As ransomware attacks become more prolific, their success is being driven by the increasing use of specialists who can refine every stage of an attack. It's a reminder that the goal of cybercrime remains to maximize illicit profits as easily and quickly as possible.
Ransomware-wielding criminals continue to hone their illicit business models, as demonstrated by the strike against customers of Kaseya. A full postmortem of the attack has yet to be issued, but one question sure to be leveled at the software vendor is this: Should it have fixed the flaw more quickly?
The saga around how scores of aging Western Digital NAS devices were remotely erased has deepened with the discovery of a new, unknown software vulnerability. The situation underscores the problems of still-used devices that have been abandoned by manufacturers.
Owners of Western Digital My Book Live devices have seen their data remotely wiped by attackers targeting a flaw first detailed in 2019. But WD stopped supporting these devices in 2015, which is a reminder that the best way to secure some types of internet of things devices may be to discard them.
It's been two years since Gartner first gave a name to Secure Access Service Edge. But it's quickly emerging as a popular architecture for digitally transformed enterprises. Elton Fontaine of Palo Alto Networks discusses SASE use cases for state and municipal government, as well as higher education.
The global law enforcement "Anom" honeypot operation racked up impressive statistics for the number of criminals tricked into using the encrypted communications service. Psychology was at play: Officials say users flocked to the service after they disrupted rivals EncroChat and Sky Global.
Bitcoin has enabled fast payments to cybercriminals pushing ransomware. How to deal with bitcoin is the subject of a spirited debate, with some arguing to restrict it. But bitcoin doesn't always favor cybercriminals, and it may actually be more of an ally than a foe by revealing webs of criminality.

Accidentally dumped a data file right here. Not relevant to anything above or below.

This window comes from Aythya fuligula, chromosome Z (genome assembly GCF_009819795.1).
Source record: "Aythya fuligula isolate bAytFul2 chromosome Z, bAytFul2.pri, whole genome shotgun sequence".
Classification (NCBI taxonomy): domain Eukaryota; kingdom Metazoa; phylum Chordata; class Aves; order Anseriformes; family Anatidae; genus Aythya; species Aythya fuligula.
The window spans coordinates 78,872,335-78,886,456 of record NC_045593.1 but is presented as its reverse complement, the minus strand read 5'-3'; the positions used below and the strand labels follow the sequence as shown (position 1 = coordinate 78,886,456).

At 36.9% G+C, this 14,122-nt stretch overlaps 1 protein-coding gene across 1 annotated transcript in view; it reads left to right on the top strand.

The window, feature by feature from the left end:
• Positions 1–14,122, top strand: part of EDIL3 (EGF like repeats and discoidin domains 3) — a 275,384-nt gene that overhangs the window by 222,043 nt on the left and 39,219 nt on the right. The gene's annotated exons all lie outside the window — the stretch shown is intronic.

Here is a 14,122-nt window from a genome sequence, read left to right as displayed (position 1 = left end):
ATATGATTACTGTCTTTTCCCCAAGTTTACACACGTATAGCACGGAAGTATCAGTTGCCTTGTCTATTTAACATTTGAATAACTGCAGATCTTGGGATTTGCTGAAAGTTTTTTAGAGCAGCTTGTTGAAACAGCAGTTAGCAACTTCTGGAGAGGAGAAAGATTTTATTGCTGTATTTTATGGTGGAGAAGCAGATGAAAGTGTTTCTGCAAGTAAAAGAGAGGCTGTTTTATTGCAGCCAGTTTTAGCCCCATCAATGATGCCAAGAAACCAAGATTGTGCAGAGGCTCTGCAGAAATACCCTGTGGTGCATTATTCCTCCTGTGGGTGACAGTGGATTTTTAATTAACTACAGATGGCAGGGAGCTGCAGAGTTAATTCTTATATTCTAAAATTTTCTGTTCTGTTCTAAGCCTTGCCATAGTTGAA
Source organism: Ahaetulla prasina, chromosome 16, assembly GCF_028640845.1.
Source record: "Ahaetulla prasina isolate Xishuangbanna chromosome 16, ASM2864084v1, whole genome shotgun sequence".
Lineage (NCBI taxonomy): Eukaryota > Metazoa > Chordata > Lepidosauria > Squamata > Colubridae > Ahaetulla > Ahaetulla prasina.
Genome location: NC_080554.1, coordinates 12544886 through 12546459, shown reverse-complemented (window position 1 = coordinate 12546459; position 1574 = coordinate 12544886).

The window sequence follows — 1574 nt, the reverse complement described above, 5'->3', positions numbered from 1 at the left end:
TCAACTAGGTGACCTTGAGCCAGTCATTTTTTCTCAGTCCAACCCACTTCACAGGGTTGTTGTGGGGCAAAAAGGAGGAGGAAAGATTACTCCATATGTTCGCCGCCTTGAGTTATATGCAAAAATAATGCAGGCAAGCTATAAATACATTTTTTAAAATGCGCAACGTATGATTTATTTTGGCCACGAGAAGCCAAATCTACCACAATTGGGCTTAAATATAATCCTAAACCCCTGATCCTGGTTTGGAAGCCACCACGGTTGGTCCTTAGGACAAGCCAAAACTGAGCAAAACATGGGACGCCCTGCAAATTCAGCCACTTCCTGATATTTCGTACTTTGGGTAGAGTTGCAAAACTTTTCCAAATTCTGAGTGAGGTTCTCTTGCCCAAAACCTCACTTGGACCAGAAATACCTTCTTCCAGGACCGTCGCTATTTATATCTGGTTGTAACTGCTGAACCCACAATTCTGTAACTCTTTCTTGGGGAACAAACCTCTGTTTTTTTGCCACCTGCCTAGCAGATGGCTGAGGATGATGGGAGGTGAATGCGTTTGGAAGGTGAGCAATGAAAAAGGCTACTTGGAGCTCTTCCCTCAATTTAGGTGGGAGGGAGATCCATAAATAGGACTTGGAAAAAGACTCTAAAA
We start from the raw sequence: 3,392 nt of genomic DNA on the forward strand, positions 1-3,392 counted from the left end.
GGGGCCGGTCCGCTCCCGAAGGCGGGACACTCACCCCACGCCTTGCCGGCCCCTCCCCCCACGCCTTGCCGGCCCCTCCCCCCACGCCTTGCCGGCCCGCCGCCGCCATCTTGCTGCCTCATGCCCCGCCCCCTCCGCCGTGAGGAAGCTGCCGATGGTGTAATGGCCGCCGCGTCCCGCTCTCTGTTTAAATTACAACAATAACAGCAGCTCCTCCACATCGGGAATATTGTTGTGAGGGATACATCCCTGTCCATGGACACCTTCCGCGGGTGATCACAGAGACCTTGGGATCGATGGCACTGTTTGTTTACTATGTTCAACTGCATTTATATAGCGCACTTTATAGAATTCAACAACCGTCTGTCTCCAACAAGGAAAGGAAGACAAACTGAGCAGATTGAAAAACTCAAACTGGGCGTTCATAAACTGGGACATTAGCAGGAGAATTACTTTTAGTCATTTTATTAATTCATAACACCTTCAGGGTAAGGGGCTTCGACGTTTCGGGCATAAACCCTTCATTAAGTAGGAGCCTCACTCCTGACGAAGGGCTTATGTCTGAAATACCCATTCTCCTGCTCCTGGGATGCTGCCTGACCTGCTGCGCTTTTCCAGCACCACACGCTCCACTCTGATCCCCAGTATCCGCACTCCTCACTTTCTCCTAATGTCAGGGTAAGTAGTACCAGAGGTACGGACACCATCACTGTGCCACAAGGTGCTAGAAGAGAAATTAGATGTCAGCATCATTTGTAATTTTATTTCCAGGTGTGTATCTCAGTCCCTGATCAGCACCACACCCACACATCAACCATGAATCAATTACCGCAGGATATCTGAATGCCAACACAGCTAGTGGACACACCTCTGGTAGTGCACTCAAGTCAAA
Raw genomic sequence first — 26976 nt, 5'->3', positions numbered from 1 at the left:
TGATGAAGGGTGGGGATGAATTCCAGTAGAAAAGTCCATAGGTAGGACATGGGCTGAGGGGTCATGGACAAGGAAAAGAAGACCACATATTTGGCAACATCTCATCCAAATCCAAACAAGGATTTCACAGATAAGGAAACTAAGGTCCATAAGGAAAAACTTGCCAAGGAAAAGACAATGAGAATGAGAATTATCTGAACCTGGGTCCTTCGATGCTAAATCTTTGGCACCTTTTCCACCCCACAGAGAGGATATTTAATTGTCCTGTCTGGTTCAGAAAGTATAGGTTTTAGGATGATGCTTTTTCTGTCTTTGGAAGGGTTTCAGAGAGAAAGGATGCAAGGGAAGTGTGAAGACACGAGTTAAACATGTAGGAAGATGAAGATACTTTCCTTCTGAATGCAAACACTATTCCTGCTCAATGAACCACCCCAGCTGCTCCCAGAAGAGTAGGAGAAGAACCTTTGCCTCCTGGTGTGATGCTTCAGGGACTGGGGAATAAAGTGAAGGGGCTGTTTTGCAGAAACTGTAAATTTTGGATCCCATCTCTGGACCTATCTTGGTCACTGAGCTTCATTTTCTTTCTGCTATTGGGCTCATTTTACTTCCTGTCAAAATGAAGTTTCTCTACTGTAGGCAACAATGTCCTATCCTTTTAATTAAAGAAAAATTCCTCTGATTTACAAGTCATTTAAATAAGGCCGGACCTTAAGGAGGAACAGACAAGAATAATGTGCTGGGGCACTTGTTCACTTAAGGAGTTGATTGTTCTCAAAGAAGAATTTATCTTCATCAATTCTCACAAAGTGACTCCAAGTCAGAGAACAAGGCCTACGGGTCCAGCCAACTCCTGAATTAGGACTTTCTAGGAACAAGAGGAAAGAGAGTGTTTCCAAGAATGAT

Based on Russian-language cybercrime chatter, "fear" likely drove the lucrative Avaddon ransomware-as-a-service operation to announce its retirement as the U.S. exerts increasing diplomatic pressure on Moscow to disrupt such activity, experts say. But are criminals simply laying low until the heat dies down?
The prolific Avaddon ransomware-as-a-service operation has announced its closure and released 2,934 decryption keys for free. Has the increased focus by Western governments on combating ransomware been driving this and other operations to exit the fray?
A small U.S. nuclear weapons contractor has confirmed that it suffered a ransomware attack, resulting in the theft of data. Credit for the attack has been taken by the ransomware-as-a-service operation known as REvil, aka Sodinokibi, which the FBI recently tied to the attack against meatpacking giant JBS.
Some 26 million passwords were exposed in a 1.2 terabyte batch of data found by NordLocker, a security company. It's workaday botnet data, but it highlights a hostile malware landscape, particularly for people still inclined to download pirated software.
ExtraHop announced Tuesday it has entered into a definitive agreement to be acquired by the private equity firms Bain Capital Private Equity and Crosspoint Capital Partners for $900 million. The transaction is expected to close in the summer of 2021.
The White House has written to business leaders, urging them to prioritize having robust ransomware defenses in place. The move comes as the Biden administration pursues multiple strategies to combat ransomware and digital extortion, including ordering a new task force to coordinate all federal investigations.
Former customers of the now-defunct encrypted communications service EncroChat, which was infiltrated by police last year, continue to get busted, including members of a crime syndicate that operated "an industrial-scale cocaine laboratory" in the Netherlands, Europol says.
Ransomware attacks are stuck on repeat: Criminal syndicates have found an extremely profitable business model, and they're milking it for all it's worth. So give the city of Tulsa, Oklahoma, credit for having in place robust disaster recovery capabilities and vowing to remediate, rather than pay criminals.